The Biden administration is investigating Chinese telecoms equipment maker Huawei over concerns that U.S. cell towers fitted with its gear could capture sensitive information from military bases and missile silos that the company could then transmit to China, two people familiar with the matter said.
Authorities are concerned Huawei could obtain sensitive data on military drills and the readiness status of bases and personnel via the equipment, one of the people said, requesting anonymity because the investigation is confidential and involves national security.
The previously unreported probe was opened by the Commerce Department shortly after Joe Biden took office early last year, the sources said, following the implementation of rules to flesh out a May 2019 executive order that gave the agency the investigative authority.
The agency subpoenaed Huawei in April 2021 to learn the company’s policy on sharing data with foreign parties that its equipment could capture from cellphones, including messages and geolocational data, according to the 10-page document seen by Reuters.
The Commerce Department said it could not “confirm or deny ongoing investigations.” It added that: “protecting U.S. persons’ safety and security against malign information collection is vital to protecting our economy and national security.”
Huawei did not respond to a request for comment. The company has strongly denied U.S. government allegations that it could spy on U.S. customers and poses a national security threat.
The Chinese embassy in Washington did not respond to the specific allegations. In an e-mailed statement, it said: “The U.S. government abuses the concept of national security and state power to go all out to suppress Huawei and other Chinese telecommunications companies without providing any solid proof that they constitute a security threat to the U.S. and other countries.”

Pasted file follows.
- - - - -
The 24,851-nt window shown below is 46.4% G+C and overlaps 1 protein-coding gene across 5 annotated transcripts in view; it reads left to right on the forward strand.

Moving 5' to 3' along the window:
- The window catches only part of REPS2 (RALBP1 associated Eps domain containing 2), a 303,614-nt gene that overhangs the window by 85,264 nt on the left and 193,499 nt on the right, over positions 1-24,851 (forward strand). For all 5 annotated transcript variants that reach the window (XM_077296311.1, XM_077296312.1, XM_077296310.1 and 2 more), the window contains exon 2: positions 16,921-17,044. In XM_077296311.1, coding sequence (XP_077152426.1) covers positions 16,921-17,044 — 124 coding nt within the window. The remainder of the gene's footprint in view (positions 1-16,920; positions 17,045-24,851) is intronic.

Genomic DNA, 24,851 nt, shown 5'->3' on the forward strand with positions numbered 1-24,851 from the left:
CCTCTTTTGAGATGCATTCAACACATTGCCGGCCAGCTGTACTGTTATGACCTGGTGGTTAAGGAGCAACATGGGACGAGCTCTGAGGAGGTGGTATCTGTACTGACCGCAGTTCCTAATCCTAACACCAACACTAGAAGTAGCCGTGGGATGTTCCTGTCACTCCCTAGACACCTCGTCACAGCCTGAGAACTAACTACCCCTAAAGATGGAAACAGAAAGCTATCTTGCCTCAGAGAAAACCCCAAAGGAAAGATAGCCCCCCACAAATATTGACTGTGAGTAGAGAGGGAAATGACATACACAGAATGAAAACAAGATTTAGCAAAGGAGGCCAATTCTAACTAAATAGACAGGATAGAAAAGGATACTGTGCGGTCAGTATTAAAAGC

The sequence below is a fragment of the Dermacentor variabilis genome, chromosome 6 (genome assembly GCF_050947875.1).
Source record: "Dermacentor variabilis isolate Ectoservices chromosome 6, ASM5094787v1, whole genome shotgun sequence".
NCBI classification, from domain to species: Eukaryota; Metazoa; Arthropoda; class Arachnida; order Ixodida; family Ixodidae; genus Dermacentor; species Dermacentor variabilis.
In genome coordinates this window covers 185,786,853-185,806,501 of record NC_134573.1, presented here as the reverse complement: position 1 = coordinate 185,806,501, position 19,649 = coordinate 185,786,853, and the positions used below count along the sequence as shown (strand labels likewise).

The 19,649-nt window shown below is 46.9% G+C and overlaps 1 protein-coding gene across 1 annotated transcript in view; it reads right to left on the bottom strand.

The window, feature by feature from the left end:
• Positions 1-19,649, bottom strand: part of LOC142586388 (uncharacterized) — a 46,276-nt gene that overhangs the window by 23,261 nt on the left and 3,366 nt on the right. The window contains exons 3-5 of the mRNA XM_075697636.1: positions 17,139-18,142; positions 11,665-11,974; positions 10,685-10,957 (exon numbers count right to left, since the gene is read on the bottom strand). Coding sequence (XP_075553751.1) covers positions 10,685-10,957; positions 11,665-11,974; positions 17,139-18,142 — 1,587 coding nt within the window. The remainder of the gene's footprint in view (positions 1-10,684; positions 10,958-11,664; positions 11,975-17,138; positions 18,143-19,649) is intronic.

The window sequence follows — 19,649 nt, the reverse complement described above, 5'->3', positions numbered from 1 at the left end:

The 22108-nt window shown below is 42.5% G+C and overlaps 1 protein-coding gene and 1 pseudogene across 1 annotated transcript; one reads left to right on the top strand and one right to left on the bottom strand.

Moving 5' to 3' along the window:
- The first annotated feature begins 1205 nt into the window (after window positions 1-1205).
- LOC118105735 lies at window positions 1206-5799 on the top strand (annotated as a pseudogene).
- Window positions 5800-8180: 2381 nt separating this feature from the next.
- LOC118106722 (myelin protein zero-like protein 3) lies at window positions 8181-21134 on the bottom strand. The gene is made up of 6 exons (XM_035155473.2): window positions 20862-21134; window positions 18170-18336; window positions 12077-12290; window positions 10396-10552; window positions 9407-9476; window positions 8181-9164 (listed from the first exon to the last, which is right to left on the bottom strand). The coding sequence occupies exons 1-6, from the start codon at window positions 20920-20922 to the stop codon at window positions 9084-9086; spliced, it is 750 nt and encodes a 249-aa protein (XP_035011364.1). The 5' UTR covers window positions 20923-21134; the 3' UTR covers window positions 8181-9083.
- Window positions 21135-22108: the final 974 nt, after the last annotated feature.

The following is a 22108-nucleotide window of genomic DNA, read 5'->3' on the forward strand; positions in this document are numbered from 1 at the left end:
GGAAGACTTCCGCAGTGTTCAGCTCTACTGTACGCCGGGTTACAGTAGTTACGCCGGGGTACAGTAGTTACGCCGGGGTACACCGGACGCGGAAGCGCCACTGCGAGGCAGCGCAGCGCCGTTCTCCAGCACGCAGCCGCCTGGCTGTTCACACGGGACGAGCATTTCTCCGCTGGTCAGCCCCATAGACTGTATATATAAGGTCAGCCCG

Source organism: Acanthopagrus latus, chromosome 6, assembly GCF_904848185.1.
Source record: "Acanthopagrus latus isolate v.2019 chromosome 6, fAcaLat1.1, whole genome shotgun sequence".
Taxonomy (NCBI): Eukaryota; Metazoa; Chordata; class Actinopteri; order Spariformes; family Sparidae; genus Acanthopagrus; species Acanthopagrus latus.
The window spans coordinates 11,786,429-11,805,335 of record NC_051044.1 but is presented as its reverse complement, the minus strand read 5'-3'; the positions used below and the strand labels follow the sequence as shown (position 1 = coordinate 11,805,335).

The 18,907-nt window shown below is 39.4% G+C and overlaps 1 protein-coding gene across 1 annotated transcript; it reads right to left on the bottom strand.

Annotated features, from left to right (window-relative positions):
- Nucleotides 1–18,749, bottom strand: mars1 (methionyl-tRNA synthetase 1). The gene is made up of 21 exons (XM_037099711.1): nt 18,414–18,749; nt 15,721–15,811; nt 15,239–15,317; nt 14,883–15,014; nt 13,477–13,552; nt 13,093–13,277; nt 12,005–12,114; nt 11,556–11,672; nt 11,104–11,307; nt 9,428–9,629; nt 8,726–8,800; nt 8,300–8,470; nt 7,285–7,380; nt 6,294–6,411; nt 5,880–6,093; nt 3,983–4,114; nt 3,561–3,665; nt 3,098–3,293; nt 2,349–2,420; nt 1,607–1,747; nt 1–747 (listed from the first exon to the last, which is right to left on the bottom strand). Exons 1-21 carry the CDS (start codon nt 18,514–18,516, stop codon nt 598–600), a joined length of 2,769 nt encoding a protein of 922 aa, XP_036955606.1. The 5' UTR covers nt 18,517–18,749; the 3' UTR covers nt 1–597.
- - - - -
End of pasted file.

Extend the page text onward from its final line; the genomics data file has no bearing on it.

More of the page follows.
Reuters could not determine what actions the agency might take against Huawei.
Eight current and former U.S. government officials said the probe reflects lingering national security concerns about the company, which was already hit with a slew of U.S. restrictions in recent years.
If the Commerce Department determines Huawei poses a national security threat, it could go beyond existing restrictions imposed by the Federal Communications Commission (FCC), the U.S. telecoms regulator.
Using broad new powers created by the Trump administration, the agency could ban all U.S. transactions with Huawei, demanding U.S. telecoms carriers that still rely on its gear quickly remove it, or face fines or other penalties, a number of lawyers, academics and former officials interviewed by Reuters said.
The FCC declined to comment.
U.S.-CHINA TECH WAR
Huawei has long been dogged by U.S. government allegations it could spy on U.S. customers, though authorities in Washington have made little evidence public. The company denies the allegations.
“If Chinese companies like Huawei are given unfettered access to our telecommunications infrastructure, they could collect any of your information that traverses their devices or networks,” FBI Director Christopher Wray warned in a speech in 2020. “Worse still: They’d have no choice but to hand it over to the Chinese government, if asked.”
Reuters could not determine if Huawei’s equipment is capable of collecting that sort of sensitive information and providing it to China.
“If you can stick a receiver on a (cellphone) tower, you can collect signals and that means you can get intelligence. No intelligence agency would pass an opportunity like that,” said Jim Lewis, a technology and cybersecurity expert at the Center for Strategic and International Studies (CSIS), a Washington D.C.-based think tank.
One move to address the perceived threat was a 2019 law and related rules forbidding U.S. companies from using federal subsidies to buy telecoms equipment from Huawei. It also tasked the FCC with compelling U.S. carriers that receive federal subsidies to purge their networks of Huawei equipment, in return for reimbursement.
But the so-called “rip and replace” deadline to remove and destroy Huawei equipment completely will not kick in until mid-2023 at the earliest, with additional opportunities for companies to seek extensions. And reimbursements will only reach 40 per cent of the total requested for now.
TOWERS NEAR MISSILE SILOS
Cell towers equipped with Huawei gear that are close to sensitive military and intelligence sites have become a particular concern for U.S. authorities, according to the two sources and an FCC commissioner.
Brendan Carr, one of the FCC’s five commissioners, said that cellphone towers around Montana’s Malmstrom Air Force Base – one of three that oversee missile fields in the United States – ran on Huawei technology.